Safety officers at a technical rescue event must be familiar with and trained in the actual operation. NFPA 1670 states: “The incident commander shall assign a safety officer with the specific knowledge and responsibility for the identification, evaluation and, where possible, correction of hazardous conditions and unsafe conditions.” For most incidents, you’ll want to assign one safety officer (SO) and at least one assistant safety officer (ASO). The SO is responsible for the overall scene; the ASO is responsible for the rescue site operation. This allows the SO to plan for overall scene safety, including the zones, rehab and crew rotation, while the ASO focuses on the work involved in making the rescue. The ASO should be trained at or above the level of the members operating at the scene.

For extended operations, the SOs should prepare a site safety plan using Incident Command System Form 215A, the incident action plan safety analysis. This document establishes and communicates clear, effective safety objectives and tactics. Along with the incident action plan itself, the safety analysis provides the situational awareness all personnel need to operate safely. Again, this critical information must be relayed to all members before they begin operating.

Rescue Incident Types

Let’s take a look at individual safety issues for four specific technical rescue incidents. Keep in mind this is only a brief list. There are many more considerations you must be aware of; further study into NFPA 1670 and other pertinent documents is required.

Confined Space

  • Sufficient staffing to attempt the rescue. At a minimum, six personnel are needed (this includes the rapid intervention team).
  • Provisions for constant atmospheric monitoring, specifically oxygen content, flammability and toxicity (at a minimum).
  • Positive pressure ventilation where possible.
  • Rehabilitation for rescue crews.
  • BLS support at a minimum; ALS is preferred.
  • Personnel trained in trench and rope operations, at a minimum to the Awareness level, preferably to the Operations level.
  • Operations-level training in hazmat response.
  • Personnel familiar with the confined space entry form.

Structural Collapse

  • Ability to identify specific construction types and their probable reaction in the event of a collapse.
  • Knowledge of the five specific types of collapse patterns.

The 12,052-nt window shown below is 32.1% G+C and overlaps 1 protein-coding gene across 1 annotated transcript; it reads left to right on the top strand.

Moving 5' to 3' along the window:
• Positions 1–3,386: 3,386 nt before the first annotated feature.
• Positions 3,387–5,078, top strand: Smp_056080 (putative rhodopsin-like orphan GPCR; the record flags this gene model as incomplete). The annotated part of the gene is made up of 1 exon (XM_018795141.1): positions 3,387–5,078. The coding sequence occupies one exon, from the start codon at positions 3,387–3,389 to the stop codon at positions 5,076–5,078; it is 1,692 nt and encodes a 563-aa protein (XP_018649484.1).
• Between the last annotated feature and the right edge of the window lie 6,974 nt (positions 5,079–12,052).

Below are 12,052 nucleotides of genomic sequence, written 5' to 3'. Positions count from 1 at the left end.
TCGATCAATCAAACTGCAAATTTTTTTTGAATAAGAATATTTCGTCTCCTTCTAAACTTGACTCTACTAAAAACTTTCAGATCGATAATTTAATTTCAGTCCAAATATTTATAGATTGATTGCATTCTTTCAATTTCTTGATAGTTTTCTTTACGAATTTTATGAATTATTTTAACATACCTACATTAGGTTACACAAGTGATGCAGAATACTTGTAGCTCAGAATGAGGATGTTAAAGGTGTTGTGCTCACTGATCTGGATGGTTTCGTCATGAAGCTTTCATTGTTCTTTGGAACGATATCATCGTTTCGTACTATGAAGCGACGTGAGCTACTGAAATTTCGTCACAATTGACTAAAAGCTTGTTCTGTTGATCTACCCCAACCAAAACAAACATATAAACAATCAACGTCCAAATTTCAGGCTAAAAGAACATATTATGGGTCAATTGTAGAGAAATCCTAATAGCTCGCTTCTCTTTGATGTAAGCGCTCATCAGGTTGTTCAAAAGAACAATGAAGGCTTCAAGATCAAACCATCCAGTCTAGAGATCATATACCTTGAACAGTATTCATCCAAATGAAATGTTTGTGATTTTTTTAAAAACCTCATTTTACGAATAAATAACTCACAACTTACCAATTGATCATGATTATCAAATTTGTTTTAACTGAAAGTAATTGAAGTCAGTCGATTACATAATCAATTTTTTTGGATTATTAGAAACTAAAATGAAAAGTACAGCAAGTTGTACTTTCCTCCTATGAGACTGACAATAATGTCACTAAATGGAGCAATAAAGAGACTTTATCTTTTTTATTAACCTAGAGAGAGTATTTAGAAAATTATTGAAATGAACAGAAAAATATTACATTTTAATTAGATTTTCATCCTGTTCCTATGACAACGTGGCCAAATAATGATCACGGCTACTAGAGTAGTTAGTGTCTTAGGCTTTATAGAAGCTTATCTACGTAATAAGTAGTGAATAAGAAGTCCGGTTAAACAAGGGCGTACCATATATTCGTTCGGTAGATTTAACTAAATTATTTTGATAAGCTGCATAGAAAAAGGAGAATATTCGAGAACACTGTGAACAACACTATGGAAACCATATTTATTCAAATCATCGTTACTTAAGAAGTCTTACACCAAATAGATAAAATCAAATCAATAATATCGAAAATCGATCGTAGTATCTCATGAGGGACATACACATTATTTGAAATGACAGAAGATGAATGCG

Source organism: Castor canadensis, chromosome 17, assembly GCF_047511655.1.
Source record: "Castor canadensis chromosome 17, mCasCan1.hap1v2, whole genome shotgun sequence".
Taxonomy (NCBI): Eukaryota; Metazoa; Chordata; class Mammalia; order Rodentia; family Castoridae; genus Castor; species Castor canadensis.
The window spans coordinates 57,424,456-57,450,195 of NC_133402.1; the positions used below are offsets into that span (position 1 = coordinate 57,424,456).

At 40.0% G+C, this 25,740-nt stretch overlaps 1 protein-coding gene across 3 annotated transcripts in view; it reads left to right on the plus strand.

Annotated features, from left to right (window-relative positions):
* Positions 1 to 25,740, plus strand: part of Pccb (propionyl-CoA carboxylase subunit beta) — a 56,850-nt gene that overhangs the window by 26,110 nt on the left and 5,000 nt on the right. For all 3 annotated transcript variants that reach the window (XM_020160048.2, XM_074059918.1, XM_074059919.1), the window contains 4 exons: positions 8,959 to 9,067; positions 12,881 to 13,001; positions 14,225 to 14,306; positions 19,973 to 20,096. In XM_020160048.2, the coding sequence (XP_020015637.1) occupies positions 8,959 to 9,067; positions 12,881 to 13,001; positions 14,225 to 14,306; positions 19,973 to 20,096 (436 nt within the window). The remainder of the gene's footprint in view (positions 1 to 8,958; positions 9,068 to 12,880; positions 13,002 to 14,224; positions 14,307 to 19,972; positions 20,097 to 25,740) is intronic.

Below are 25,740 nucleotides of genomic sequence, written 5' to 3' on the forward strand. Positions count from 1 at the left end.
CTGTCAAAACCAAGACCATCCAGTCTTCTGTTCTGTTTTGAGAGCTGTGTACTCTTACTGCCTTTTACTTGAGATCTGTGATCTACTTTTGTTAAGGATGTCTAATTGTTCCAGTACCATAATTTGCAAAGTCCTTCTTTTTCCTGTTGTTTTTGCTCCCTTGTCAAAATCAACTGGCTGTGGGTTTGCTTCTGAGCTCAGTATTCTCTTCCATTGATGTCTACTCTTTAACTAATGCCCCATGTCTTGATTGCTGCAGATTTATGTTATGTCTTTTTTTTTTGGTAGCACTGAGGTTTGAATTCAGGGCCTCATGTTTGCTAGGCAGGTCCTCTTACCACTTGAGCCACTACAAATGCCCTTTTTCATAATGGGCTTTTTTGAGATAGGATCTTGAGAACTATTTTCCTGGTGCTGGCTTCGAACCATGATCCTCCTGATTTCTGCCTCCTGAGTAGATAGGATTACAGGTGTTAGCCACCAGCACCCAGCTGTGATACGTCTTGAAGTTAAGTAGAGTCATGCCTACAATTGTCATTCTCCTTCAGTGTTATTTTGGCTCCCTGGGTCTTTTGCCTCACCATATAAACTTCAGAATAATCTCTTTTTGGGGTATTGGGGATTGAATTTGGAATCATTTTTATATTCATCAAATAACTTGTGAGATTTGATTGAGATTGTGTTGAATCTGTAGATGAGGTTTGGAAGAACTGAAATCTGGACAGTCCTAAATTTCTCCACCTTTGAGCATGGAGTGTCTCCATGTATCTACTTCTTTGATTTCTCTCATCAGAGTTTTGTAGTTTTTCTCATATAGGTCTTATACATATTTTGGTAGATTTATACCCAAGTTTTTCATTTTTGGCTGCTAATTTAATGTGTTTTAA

• The ability to apply the approved FEMA building marking system.
  • Personnel trained in trench, rope, confined space, water and vehicle rescue operations, at a minimum to the Operations level, preferably to the Technician level.
  • Sufficient staffing and equipment necessary to safely stabilize the structure and perform the rescue.
  • BLS support at a minimum; ALS is preferred.
  • Completion of the incident action plan, including specific safety considerations. All personnel must be briefed on this document prior to the initiation of any operation and at all shift changes.
  • Rehabilitation for rescue crews.

Rope Operations

  • Sufficient staffing to complete the operation safely.
  • Knowledge, skills and ability to manipulate the knots and hitches necessary to complete the operation.
  • Edge protection.
  • Redundant systems for the safety of rescue personnel.
  • Ensuring the anchor selected is sufficient for the operation.
  • Securing the patient in the lifting device.

Trench Operations

  • Sufficient staffing and equipment to complete the operation safely.
  • Recognition of the specific soil types in your response area and their collapse characteristics.
  • Ability to control the utility issues contained within the trench, including shutting down all power, water and gas.
  • Ability to make the rescue area safe, including the use of approved sheeting and shoring.
  • Provisions for constant atmospheric monitoring, specifically oxygen content, flammability and toxicity (at a minimum).


Your personnel depend on you to ensure their safety during any technical rescue operation. In many cases, the best action you can take is to ensure all of your personnel are trained to the Awareness level and they can make the scene safe in preparation for the arrival of trained and equipped technical rescue teams, either through mutual aid or other automatic-aid provisions. This is all part of maintaining your department’s situational awareness, from the fire chief down to the newest firefighter.